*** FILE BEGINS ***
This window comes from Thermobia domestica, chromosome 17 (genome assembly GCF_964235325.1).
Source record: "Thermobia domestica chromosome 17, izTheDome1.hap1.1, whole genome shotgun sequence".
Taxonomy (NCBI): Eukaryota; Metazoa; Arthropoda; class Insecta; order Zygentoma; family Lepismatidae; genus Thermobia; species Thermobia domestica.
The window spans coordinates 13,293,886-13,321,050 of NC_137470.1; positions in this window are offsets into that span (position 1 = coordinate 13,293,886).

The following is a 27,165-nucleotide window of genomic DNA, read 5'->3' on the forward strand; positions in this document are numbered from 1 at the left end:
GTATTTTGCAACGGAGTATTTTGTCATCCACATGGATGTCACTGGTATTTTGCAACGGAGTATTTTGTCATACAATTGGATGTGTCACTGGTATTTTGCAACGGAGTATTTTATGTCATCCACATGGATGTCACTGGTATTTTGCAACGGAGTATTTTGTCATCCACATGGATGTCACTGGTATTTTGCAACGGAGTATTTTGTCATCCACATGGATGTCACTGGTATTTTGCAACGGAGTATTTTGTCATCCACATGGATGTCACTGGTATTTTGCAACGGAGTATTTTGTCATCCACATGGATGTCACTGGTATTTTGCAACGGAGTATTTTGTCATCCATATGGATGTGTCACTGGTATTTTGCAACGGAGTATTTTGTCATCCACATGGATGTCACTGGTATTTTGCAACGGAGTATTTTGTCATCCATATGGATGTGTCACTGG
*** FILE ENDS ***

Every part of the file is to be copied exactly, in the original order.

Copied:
This window comes from Thermobia domestica, chromosome 17 (genome assembly GCF_964235325.1).
Source record: "Thermobia domestica chromosome 17, izTheDome1.hap1.1, whole genome shotgun sequence".
Taxonomy (NCBI): Eukaryota; Metazoa; Arthropoda; class Insecta; order Zygentoma; family Lepismatidae; genus Thermobia; species Thermobia domestica.
The window spans coordinates 13,293,886-13,321,050 of NC_137470.1; positions in this window are offsets into that span (position 1 = coordinate 13,293,886).

The following is a 27,165-nucleotide window of genomic DNA, read 5'->3' on the forward strand; positions in this document are numbered from 1 at the left end:
GTATTTTGCAACGGAGTATTTTGTCATCCACATGGATGTCACTGGTATTTTGCAACGGAGTATTTTGTCATACAATTGGATGTGTCACTGGTATTTTGCAACGGAGTATTTTATGTCATCCACATGGATGTCACTGGTATTTTGCAACGGAGTATTTTGTCATCCACATGGATGTCACTGGTATTTTGCAACGGAGTATTTTGTCATCCACATGGATGTCACTGGTATTTTGCAACGGAGTATTTTGTCATCCACATGGATGTCACTGGTATTTTGCAACGGAGTATTTTGTCATCCACATGGATGTCACTGGTATTTTGCAACGGAGTATTTTGTCATCCATATGGATGTGTCACTGGTATTTTGCAACGGAGTATTTTGTCATCCACATGGATGTCACTGGTATTTTGCAACGGAGTATTTTGTCATCCATATGGATGTGTCACTGG